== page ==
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Course: History 1 Mexico: Finding primary sources

What is a primary source?

Primary sources are a great place to start your research project. They are the raw materials of history — original documents and objects which were created at the time of the event you are studying. They are different from secondary sources, which are accounts or interpretations of events created by someone without first hand experience. 

Primary sources are created:

  • by someone who was present at or involved in the event
  • at the time of the event OR later in a memoir

A primary source is not necessarily your main source!

Why use primary sources?

Primary sources provide a window into the past—unfiltered access to the record of artistic, social, scientific and political thought and achievement during the specific period under study, produced by people who lived during that period.

Coming into close contact with these unique, often profoundly personal, documents and objects can provides a very real sense of what it was like to be alive during a long-past era.

Finding primary sources

We have curated many primary sources for you from the two books below and you can find them in the Canvas site for your class. They cover topics including Culture, Politics, Race and Rights, Religion, Environment, and Women.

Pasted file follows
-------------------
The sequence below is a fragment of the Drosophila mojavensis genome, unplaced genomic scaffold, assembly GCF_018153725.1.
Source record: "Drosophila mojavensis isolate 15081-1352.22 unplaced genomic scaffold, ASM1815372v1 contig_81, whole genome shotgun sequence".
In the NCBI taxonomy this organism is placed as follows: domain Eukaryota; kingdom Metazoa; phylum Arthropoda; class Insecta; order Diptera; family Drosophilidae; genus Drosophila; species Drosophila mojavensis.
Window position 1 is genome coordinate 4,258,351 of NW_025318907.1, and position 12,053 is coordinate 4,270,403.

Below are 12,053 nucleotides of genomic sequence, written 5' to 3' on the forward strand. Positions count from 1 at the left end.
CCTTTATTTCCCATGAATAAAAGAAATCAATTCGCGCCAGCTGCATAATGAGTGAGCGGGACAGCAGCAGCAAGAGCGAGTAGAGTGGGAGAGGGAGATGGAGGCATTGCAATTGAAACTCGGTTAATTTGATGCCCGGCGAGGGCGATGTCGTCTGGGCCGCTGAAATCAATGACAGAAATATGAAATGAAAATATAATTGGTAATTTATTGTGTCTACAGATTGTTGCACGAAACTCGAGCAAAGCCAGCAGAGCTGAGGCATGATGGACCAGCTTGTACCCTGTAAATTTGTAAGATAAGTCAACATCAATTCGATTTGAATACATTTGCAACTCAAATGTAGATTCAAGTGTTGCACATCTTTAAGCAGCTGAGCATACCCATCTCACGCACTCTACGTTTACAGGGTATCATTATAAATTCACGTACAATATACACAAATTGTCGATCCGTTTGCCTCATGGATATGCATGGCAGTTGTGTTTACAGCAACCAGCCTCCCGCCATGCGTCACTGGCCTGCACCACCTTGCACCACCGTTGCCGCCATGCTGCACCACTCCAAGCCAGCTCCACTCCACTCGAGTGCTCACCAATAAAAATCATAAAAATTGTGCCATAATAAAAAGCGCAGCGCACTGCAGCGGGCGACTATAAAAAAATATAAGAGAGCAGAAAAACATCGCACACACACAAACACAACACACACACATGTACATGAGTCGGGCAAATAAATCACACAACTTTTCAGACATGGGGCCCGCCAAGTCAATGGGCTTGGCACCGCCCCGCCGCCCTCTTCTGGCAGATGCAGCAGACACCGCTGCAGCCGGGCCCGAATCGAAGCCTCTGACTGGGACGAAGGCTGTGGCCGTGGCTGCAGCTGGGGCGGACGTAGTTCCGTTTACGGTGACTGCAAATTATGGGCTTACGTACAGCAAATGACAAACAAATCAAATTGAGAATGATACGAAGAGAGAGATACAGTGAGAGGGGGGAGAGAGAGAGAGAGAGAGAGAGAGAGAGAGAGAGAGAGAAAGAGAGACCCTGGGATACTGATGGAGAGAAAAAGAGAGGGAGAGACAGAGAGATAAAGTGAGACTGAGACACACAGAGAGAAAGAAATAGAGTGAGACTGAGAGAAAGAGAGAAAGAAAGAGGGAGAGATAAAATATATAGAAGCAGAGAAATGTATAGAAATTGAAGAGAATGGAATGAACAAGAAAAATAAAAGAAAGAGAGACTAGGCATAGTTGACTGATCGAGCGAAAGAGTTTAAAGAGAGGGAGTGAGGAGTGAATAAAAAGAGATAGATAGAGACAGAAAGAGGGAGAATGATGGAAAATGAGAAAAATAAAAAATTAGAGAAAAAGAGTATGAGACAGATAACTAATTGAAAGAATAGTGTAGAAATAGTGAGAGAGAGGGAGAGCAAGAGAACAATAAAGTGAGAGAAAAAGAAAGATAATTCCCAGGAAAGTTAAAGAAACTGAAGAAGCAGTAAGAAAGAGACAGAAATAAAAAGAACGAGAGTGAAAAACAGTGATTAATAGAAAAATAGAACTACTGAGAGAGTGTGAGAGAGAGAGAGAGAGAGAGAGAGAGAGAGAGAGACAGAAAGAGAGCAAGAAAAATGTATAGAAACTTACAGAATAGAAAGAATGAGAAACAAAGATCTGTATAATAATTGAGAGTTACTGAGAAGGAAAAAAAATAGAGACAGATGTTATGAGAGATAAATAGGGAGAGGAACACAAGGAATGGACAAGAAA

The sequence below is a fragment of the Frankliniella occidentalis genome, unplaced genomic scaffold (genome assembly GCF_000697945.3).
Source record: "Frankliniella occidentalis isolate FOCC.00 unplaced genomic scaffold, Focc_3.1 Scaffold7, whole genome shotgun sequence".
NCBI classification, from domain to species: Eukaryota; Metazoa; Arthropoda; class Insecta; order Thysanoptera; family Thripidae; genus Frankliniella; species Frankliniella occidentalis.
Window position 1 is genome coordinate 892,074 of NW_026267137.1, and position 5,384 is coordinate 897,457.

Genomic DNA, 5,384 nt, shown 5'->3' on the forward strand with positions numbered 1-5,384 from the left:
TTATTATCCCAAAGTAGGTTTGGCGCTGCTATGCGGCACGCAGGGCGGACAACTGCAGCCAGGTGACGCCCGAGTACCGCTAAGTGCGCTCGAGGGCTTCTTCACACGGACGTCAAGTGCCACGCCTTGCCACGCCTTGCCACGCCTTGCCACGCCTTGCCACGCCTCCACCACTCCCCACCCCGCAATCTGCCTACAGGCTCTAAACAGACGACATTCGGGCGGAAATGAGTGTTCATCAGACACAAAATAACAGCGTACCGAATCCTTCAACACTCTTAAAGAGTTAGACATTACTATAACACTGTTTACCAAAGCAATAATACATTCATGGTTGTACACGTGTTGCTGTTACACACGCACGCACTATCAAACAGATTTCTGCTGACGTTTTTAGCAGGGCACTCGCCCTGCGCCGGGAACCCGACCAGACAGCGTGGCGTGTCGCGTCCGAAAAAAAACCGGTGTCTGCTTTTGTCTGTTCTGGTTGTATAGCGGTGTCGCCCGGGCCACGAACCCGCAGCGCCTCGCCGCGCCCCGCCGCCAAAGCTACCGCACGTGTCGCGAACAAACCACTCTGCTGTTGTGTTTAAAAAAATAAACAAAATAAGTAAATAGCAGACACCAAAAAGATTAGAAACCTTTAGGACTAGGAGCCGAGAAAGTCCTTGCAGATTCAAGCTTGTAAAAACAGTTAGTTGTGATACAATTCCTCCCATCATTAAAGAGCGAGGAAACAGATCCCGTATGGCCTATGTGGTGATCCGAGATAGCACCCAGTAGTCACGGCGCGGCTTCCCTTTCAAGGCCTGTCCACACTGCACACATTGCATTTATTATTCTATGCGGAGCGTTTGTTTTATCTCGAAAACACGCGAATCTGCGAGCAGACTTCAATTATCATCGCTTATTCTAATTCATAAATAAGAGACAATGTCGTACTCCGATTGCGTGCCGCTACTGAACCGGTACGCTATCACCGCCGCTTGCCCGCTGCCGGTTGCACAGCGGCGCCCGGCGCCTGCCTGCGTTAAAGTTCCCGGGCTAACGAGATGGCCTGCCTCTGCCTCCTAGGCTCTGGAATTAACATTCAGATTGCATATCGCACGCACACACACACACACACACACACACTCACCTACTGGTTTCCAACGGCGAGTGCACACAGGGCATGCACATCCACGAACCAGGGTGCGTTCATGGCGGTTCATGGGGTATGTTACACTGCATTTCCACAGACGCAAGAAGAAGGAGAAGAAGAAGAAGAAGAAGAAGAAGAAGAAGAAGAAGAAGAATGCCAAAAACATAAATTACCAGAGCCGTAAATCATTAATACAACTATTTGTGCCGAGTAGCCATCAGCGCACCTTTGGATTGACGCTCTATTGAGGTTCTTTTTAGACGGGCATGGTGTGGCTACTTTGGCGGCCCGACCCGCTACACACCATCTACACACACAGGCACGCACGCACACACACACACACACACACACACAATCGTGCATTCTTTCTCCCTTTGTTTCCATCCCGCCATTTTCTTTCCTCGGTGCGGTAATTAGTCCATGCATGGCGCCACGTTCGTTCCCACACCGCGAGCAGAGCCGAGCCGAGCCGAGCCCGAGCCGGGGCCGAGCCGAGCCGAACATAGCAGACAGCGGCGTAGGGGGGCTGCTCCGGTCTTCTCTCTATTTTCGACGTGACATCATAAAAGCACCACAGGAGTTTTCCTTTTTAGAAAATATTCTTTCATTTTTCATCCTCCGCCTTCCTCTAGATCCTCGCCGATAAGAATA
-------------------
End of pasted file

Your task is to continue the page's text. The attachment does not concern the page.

Analyzing your primary source - example

Working with primary sources

Rampolla on primary sources

Examples of Primary Sources

  • Letters
  • Diaries
  • Newspapers
  • Speeches
  • Audio recordings
  • Films or videos
  • Photographs
  • Memoirs
  • Government documents
  • Maps
  • Artifacts, such as objects used at the time.

Citing primary sources

  • If your source is one of many collected together in a book, use the 'Anthology/Collection' citation - you will cite both your primary source and the book it is published in.
  • If you use a primary source from a database, such as GVRL, don't forget that you need to cite the database too - do this by clicking on the 'Database' tab when you create your citation.
  • If you are using a website, such as Library of Congress, you will cite both the specific webpage you are using and the website.